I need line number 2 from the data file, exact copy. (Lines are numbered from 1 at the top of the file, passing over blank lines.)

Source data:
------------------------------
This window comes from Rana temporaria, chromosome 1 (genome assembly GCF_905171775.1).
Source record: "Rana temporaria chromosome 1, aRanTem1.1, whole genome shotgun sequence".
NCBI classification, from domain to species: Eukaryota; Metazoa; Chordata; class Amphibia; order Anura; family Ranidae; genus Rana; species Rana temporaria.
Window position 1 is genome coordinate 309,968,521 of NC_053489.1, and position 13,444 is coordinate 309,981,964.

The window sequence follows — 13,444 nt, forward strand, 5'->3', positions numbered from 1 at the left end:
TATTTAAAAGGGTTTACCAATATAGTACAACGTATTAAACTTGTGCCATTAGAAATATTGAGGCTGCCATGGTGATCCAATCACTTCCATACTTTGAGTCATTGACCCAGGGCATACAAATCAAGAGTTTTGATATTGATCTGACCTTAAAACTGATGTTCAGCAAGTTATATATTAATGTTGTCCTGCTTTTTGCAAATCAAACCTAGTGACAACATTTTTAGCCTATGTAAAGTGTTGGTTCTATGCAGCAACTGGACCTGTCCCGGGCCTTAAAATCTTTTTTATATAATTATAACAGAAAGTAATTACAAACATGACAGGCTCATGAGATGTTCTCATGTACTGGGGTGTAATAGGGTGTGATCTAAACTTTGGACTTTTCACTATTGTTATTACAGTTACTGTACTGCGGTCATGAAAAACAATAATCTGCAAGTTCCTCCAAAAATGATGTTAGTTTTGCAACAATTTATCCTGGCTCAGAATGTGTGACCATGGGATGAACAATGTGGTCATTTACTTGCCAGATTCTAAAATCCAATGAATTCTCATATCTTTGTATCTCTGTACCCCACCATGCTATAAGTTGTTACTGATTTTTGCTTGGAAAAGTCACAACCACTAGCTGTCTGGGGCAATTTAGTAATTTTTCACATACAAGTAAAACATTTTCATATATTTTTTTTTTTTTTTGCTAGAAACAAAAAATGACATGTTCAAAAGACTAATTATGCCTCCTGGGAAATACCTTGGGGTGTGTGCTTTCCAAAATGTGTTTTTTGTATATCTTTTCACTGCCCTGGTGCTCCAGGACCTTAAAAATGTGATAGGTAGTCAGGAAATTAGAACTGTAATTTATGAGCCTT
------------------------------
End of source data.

Source record: "Rana temporaria chromosome 1, aRanTem1.1, whole genome shotgun sequence".